Person typing on the Apple iPad Air 4th-gen using the Logitech Combo Touch case
Corbin Davenport / How-To Geek
Find the "Password" option under your iPhone, iPad, or Mac's settings menu to add, view, and edit password entries. You can also use this option for generating two-factor authentication codes and to find passwords that have been compromised.

The iCloud Passwords app can be launched through iCloud for Windows, too.

Have you got an iPhone or Mac? You don’t have to pay for a password manager; you can use Apple’s for free instead. This powerful tool can generate strong passwords, store login credentials, and even handle two-factor authentication codes.

Find Passwords in Your Settings App

Apple’s password manager is tucked away in your device’s settings. It would be more convenient if it were a dedicated app, but there are a few ways you can speed up access.

On iPhone and iPad, head to Settings > Passwords. You can also search for “Passwords” using Spotlight search by pulling down on the Home screen to reveal the search field. You’ll need to authenticate to see your list of passwords.

View iCloud passwords on iPhone

On a Mac, head to System Settings > Passwords. You can search for “Passwords” using Spotlight to access this preference panel quicker using the Command+Spacebar shortcut. You’ll need to authenticate to see the list of passwords.

View iCloud Passwords on macOS

You can use these controls to search for passwords, use the plus “+” button to add new entries manually or use the ellipsis “…” button to export or import your entire password database.

Add new password to iCloud Passwords on iPhone

Make sure that passwords sync between devices by enabling it on your device. On an iPhone or iPad, head to Settings, tap on your name, select iCloud > Passwords and Keychain, and make sure it’s enabled.

Enable password syncing on iPhone

On a Mac, head to System Settings, click on your name, select iCloud and then click “Passwords & Keychain” and make sure “Sync this Mac” is enabled.

Enable password syncing on your Mac

Fill and Create Passwords and Login Data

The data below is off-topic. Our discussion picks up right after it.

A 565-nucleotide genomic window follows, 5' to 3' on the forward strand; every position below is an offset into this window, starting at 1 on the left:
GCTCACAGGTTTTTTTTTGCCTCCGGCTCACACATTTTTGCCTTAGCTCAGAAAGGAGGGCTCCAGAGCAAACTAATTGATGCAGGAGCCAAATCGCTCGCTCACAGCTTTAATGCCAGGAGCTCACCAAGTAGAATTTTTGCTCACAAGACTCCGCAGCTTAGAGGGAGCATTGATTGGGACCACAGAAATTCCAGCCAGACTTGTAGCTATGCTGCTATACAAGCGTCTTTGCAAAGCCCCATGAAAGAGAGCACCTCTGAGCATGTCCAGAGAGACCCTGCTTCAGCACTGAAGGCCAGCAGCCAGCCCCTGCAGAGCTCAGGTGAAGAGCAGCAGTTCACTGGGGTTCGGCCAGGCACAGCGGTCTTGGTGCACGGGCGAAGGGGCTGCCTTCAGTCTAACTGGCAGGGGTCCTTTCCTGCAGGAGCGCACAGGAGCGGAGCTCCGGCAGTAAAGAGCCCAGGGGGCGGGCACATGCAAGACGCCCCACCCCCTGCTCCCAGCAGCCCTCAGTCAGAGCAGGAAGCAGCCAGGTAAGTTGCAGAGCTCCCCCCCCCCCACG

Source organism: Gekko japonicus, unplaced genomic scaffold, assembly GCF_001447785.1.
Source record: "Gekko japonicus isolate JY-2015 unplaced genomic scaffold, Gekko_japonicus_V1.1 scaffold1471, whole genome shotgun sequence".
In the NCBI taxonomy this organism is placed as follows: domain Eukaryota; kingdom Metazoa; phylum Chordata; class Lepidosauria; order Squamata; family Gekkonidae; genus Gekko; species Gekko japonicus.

Apple’s password manager works natively across iOS (or iPadOS) and macOS. You can use it to create and access passwords within Safari and third-party applications. You can also add, modify, and remove login credentials manually.

Pop-ups appear in login forms and allow you to fill in saved passwords. You can also access your passwords on iOS by tapping the “Passwords” (key) icon or any suggestions that appear in the QuickType box above the keyboard.

Sign in with a password saved to iCloud Passwords

If you don’t have a password and are signing up for a new account, iCloud will automatically save your credentials within iCloud Passwords. Choose the option to “Create Strong Password” to have Apple generate and save a password automatically for you. Hit “Other Options…” to edit the password, make it more complex, or choose your own.

iCloud will create a strong password when you need one

Though passwords saved to iCloud will automatically fill and save when using Safari and many third-party apps, the same isn’t the case for all third-party browsers (especially on macOS). In this instance, you’ll need to manually access your passwords to copy and paste login credentials.

You can access “Password Options” under the Passwords menu in your device’s settings to enable autofill from third-party password apps and browsers like Chrome, Edge, Firefox, and more.

Enable autofilling of passwords on iOS

Quickly Access Your Passwords with Siri or Shortcuts

You can access passwords quickly using Shortcuts or by asking Siri. Doing so will allow you to access passwords from the menu bar on a Mac, via an iPhone widget, or by asking Apple’s assistant to fetch a password for you.

You can download a Shortcut that works on iOS (or iPadOS) and macOS courtesy of Reddit users u/ruinthemagic and u/labratros. This will sync between devices and works on both Apple’s mobile and desktop platforms. Make sure you’ve enabled Shortcuts in your Mac menu bar and know how to place Shortcuts triggers on your iPhone or iPad Home and widget screens.

Passwords shortcut on macOS

The shortcut will take you straight to the Passwords app and is especially helpful on macOS, where it’s only ever two clicks away. You can also trigger it with Siri (“run the Passwords shortcut”), but if you’re using Apple’s voice assistant there’s a better way.

Try asking Siri directly for a password, for example, “what’s my Netflix password?” and the assistant will take you straight to Passwords in your settings app and search for “netflix” to bring you a list of relevant results.

This is probably the fastest way of accessing your passwords outside of using autofill in Safari and across iOS and macOS.

Share Passwords over AirDrop